Another quirky story from NPR commentator Tim Brookes:
Reimagined American music returned to these shores in the early sixties via the "British Invasion," as everyone under 65 knows. Mr. Brookes contends that the opening salvo wasn't the Beatles iconic February 1964 appearance on Ed Sullivan's show (the most viewers for one show ever, at the time), but came from a group numbering under a half dozen in the U.K. in 1962, that is, session guitarists.
Vic Flick, one member of this fraternity by virtue of his ability to read music, worked in TV show studio orchestras and for a band named The John Barry Seven. Barry got a call from some obscure film producers to bring his group over to rewrite and record the music for a film, with a deadline of two weeks. The title-sequence theme by Monty Norman, it seems, was slow and uninspiring. While Barry rearranged the horn parts, Vic Flick suggested a Duane Eddy surf style treatment of his part, taking it down to the low E string to make it "more dynamic." With his Paragon jazz-style guitar, DeArmond pickup and a 15-watt Vox amp, he came in on the fifth measure spitting out F sharp, E and G like machine gun bullets. Duly recorded, they moved on to finish up the day's work and Mr. Flick was paid a standard $6 - $7 session rate. He forgot about it quickly and didn't go to see the film's premiere.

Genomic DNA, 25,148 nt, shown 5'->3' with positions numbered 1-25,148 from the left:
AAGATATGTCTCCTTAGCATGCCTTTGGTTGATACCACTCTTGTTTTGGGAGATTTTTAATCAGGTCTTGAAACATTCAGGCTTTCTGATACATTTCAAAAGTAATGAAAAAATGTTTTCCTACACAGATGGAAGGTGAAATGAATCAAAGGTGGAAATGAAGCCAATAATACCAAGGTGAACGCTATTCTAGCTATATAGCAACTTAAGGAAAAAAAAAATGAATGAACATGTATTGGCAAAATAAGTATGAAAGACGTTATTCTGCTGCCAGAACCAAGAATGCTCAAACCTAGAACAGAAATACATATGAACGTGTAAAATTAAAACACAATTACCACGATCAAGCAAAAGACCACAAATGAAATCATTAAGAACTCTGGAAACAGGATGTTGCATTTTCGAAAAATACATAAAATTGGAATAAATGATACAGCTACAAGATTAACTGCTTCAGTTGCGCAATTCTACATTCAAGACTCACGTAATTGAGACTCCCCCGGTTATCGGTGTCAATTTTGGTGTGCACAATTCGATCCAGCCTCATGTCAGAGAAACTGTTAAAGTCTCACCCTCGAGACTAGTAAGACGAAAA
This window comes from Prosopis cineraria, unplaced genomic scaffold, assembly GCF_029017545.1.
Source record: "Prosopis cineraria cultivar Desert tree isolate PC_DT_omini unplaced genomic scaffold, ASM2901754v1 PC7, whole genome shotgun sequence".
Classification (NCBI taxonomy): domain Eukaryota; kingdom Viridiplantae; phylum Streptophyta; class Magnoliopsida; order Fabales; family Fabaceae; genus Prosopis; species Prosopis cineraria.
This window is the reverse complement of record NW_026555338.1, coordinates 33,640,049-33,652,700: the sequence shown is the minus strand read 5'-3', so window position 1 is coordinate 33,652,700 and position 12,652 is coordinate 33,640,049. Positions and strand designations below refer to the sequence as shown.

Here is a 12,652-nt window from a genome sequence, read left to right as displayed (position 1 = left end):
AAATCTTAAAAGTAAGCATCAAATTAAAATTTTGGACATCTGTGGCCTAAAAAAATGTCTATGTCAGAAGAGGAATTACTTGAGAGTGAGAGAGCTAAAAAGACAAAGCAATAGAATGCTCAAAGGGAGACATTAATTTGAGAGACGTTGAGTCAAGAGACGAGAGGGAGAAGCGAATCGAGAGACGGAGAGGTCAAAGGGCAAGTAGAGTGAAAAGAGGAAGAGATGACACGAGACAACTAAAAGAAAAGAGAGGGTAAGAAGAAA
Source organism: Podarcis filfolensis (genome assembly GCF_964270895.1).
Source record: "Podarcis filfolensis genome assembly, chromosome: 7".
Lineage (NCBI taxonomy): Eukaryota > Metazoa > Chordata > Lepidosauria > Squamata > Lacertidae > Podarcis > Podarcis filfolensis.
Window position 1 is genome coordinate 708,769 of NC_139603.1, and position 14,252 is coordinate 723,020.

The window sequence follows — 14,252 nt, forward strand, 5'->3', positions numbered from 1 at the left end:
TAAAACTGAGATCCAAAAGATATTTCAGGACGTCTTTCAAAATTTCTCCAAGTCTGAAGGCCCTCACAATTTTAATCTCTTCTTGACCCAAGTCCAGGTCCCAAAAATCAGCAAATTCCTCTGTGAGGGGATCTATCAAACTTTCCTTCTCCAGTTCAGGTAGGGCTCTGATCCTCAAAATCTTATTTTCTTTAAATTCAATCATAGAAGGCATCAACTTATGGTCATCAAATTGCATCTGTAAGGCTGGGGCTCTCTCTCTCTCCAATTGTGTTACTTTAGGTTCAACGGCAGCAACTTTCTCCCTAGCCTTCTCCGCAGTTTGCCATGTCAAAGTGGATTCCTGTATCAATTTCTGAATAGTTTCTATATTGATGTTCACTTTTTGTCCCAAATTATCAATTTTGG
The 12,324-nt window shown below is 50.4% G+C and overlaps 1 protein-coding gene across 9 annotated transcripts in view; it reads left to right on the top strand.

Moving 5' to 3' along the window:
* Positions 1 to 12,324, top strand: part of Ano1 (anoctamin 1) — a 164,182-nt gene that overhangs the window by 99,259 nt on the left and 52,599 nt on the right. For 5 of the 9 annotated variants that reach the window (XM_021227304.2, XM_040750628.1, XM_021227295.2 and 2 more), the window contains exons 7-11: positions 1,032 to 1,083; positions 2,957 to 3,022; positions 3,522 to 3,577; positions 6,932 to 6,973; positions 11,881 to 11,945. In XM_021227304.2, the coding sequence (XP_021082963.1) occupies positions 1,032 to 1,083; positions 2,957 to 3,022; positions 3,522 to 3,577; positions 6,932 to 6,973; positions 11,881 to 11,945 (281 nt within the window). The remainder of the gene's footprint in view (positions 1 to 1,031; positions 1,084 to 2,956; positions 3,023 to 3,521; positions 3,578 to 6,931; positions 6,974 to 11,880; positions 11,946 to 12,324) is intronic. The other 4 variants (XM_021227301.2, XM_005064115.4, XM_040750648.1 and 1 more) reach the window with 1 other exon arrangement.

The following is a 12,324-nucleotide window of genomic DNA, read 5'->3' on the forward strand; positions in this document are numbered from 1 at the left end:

What he missed was the James Bond thriller Dr. No. His riff was heard worldwide for decades and a popular music tsunami was on its way.